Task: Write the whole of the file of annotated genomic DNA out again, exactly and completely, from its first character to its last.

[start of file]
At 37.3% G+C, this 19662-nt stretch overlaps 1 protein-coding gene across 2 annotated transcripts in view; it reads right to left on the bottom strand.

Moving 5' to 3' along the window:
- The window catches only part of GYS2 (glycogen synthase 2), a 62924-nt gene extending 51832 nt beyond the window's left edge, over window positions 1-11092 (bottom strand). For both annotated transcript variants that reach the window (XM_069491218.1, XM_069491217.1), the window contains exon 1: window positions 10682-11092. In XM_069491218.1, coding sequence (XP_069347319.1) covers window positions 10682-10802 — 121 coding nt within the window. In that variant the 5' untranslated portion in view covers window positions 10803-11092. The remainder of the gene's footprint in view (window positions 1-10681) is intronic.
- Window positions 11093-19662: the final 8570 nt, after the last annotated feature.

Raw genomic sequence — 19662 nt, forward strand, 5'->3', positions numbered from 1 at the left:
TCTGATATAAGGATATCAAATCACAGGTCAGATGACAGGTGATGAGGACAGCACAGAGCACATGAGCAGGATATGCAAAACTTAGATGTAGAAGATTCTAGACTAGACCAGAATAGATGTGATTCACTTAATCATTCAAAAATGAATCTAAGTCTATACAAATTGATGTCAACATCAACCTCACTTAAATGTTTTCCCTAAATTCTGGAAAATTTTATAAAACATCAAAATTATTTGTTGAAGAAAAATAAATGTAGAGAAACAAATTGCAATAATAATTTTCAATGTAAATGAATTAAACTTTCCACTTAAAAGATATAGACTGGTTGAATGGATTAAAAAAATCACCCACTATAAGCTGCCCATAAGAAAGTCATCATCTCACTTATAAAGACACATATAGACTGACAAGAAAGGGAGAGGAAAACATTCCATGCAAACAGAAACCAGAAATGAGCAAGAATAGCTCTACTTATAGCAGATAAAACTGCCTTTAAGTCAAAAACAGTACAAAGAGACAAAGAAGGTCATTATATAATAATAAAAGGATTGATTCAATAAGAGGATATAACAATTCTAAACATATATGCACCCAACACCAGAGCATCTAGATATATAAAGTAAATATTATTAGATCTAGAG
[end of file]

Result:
At 37.3% G+C, this 19662-nt stretch overlaps 1 protein-coding gene across 2 annotated transcripts in view; it reads right to left on the bottom strand.

Moving 5' to 3' along the window:
- The window catches only part of GYS2 (glycogen synthase 2), a 62924-nt gene extending 51832 nt beyond the window's left edge, over window positions 1-11092 (bottom strand). For both annotated transcript variants that reach the window (XM_069491218.1, XM_069491217.1), the window contains exon 1: window positions 10682-11092. In XM_069491218.1, coding sequence (XP_069347319.1) covers window positions 10682-10802 — 121 coding nt within the window. In that variant the 5' untranslated portion in view covers window positions 10803-11092. The remainder of the gene's footprint in view (window positions 1-10681) is intronic.
- Window positions 11093-19662: the final 8570 nt, after the last annotated feature.

Raw genomic sequence — 19662 nt, forward strand, 5'->3', positions numbered from 1 at the left:
TCTGATATAAGGATATCAAATCACAGGTCAGATGACAGGTGATGAGGACAGCACAGAGCACATGAGCAGGATATGCAAAACTTAGATGTAGAAGATTCTAGACTAGACCAGAATAGATGTGATTCACTTAATCATTCAAAAATGAATCTAAGTCTATACAAATTGATGTCAACATCAACCTCACTTAAATGTTTTCCCTAAATTCTGGAAAATTTTATAAAACATCAAAATTATTTGTTGAAGAAAAATAAATGTAGAGAAACAAATTGCAATAATAATTTTCAATGTAAATGAATTAAACTTTCCACTTAAAAGATATAGACTGGTTGAATGGATTAAAAAAATCACCCACTATAAGCTGCCCATAAGAAAGTCATCATCTCACTTATAAAGACACATATAGACTGACAAGAAAGGGAGAGGAAAACATTCCATGCAAACAGAAACCAGAAATGAGCAAGAATAGCTCTACTTATAGCAGATAAAACTGCCTTTAAGTCAAAAACAGTACAAAGAGACAAAGAAGGTCATTATATAATAATAAAAGGATTGATTCAATAAGAGGATATAACAATTCTAAACATATATGCACCCAACACCAGAGCATCTAGATATATAAAGTAAATATTATTAGATCTAGAG